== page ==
The staff had been reorganized so as to give a measure of autonomy to six regional Vice Presidents, of whom three dealt wholly or in part with Africa, which was replacing the Indian subcontinent as the main focus of World Bank activity. But the reports from the Executive Directors also noted that this devolution of action responsibility did not mean that anyone moved out of Washington, nor that the regional Vice Presidents escaped from the keen oversight of the President. The charge that the Bank's management was unduly centralized, even authoritarian, was (and remains) frequently heard, both within the Bank and outside it; McNamara's answer was that only through such a style of management could the Bank operate coherently and effectively, especially in carrying out changed development strategies.
It was the feeling that McNamara was in total control of the Bank and beyond their control that most worried the 20 Executive Directors on the Board and the 117 Governors they represented. After the 1968 inaugural speech, several of the Executive Directors representing developed countries attempted to get McNamara to submit in advance to the Board his speeches to the annual meeting of Governors, on the grounds that they were policy statements and the Board was responsible for policy. But the President always firmly replied: "If you want to do that you will have to get yourselves a new President."4
Moreover, everyone was aware that there was a good deal of criticism both of the emerging poverty-oriented policy and of the increased size and power of the Bank. It came first of all from the old staff of the Bank who found themselves being hustled out of their customary rather leisurely perfectionism, and forced to deal with poverty and aid rather than with direct and visible forms of wealth creation and investment. In particular the "old colonial hands" (mostly British and French former civil servants), who had done excellent work on improving large-scale agriculture, found themselves involved in the unfamiliar and less congenial task of promoting small-holder farming. A number left, carrying home their complaints about McNamara's inattention to the most profitable methods of farming.
Similarly the International Finance Corporation-the Bank's affiliate for partnership with private enterprise-found itself being pressed to seek out developmental projects (i.e., benefiting the poor masses) rather than more immediately profitable projects, and to deal with local enterprises (which were rare in Africa, for example, save in Nigeria) rather than with large multinational companies. When IFC's Executive Vice President left to return to private business, a number of his colleagues followed him, complaining that McNamara's Bank was biased against private enterprise. On its face this may have seemed a strange charge to bring against a man who had once been President of the Ford Motor Company; his answer, basically, was that the large private companies of the industrialized world did indeed have a significant role to play in the developing countries, but that it was the Bank's special task to seek to stimulate home-grown private enterprise there.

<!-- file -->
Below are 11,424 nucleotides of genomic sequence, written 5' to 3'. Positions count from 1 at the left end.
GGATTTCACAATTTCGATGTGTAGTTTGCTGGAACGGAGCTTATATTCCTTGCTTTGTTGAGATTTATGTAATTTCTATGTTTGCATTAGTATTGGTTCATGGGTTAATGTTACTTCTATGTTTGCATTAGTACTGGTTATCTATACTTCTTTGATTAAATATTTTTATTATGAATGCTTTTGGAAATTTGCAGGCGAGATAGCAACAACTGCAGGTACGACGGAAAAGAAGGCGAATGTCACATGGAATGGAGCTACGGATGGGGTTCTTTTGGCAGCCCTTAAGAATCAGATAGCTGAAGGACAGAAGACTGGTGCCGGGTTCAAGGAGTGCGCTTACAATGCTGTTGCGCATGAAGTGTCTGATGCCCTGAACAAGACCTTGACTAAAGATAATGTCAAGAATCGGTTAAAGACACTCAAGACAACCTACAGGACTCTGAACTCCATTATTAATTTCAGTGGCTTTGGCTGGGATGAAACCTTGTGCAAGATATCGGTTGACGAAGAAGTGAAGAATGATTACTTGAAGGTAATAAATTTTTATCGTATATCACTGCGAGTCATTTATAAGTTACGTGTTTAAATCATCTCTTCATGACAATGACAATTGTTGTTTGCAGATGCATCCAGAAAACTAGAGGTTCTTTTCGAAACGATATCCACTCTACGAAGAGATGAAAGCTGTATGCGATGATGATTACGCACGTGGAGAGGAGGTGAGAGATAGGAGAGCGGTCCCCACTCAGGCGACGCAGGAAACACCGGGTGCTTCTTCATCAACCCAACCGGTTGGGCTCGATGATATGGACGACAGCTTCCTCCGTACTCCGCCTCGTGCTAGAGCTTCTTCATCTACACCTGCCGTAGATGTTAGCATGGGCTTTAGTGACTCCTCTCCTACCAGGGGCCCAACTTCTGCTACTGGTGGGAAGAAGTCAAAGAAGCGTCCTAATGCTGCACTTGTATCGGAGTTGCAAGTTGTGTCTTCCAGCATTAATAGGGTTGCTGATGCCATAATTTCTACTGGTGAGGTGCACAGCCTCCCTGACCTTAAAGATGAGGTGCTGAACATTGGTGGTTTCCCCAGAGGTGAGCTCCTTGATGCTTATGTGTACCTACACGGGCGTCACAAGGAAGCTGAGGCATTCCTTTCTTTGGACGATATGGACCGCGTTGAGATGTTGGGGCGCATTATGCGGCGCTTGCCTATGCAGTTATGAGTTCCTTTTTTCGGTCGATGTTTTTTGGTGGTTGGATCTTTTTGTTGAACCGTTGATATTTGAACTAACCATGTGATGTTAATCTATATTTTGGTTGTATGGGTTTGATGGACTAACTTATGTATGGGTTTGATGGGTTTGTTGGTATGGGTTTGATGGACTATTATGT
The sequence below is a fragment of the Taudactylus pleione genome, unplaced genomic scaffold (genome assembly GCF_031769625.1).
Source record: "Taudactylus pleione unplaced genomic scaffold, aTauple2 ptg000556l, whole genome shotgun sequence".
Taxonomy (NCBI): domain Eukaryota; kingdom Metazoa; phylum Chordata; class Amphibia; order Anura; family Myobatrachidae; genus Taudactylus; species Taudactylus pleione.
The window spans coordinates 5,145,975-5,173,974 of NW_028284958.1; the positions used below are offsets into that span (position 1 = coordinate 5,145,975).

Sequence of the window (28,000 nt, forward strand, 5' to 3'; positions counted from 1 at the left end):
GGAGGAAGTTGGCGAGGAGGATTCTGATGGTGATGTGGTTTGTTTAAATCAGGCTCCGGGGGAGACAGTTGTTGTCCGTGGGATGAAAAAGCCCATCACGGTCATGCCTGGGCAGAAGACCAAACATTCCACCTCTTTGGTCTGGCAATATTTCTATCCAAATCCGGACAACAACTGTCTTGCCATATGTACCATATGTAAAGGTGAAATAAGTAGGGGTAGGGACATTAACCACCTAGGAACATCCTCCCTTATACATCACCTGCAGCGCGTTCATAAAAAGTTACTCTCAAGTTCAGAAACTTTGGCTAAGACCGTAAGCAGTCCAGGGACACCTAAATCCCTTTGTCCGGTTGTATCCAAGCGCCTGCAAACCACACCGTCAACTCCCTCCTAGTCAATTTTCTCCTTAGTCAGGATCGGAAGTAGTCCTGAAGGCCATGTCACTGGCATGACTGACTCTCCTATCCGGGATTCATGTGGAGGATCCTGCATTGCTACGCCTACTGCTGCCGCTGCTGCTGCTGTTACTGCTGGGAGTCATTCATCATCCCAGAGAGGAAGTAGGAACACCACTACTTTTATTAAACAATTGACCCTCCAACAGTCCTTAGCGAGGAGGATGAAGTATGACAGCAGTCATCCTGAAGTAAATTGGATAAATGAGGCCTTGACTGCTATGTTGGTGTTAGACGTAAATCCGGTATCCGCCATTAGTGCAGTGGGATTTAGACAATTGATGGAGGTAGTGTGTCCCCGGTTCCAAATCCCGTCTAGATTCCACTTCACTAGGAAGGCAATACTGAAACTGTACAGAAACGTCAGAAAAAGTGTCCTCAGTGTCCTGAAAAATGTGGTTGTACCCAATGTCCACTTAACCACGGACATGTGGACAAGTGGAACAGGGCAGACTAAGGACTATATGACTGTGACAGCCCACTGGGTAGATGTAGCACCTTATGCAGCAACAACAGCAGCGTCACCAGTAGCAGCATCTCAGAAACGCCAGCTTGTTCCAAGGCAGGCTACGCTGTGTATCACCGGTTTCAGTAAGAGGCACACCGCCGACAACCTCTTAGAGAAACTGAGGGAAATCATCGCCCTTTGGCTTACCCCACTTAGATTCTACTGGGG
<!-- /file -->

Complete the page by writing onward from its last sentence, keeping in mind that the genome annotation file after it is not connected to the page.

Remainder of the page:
Among the industrialized countries, there were at this stage considerable differences of opinion. The Scandinavian countries (and the Dutch) strongly supported the new emphasis on poverty-oriented projects, and indeed their Executive Director on the Board regularly opposed any large-scale farming project on the grounds that it was not helping the poorest-to the intense and articulate fury of at least one of his Latin American colleagues. On the other hand, several of the OECD countries noticed that the poverty program was not helpful to their exports of capital goods. But the usual pattern of opinion in the capital-exporting countries was a division within their governments between the finance ministries, which were skeptical, and the aid and development ministries, which were generally supportive of a program aimed at the poorest.5
In its early stages the new poverty-oriented program of the Bank had been sharply criticized by many of the middle-income recipients of Bank loans-for example, the economic minister of Brazil told McNamara he wanted "to go for take-off or bust; when that is achieved we can worry about fairer shares." And, as we have noted, several countries, particularly in Latin America but also including the Philippines, initially objected to the Bank giving advice on social matters such as population control.6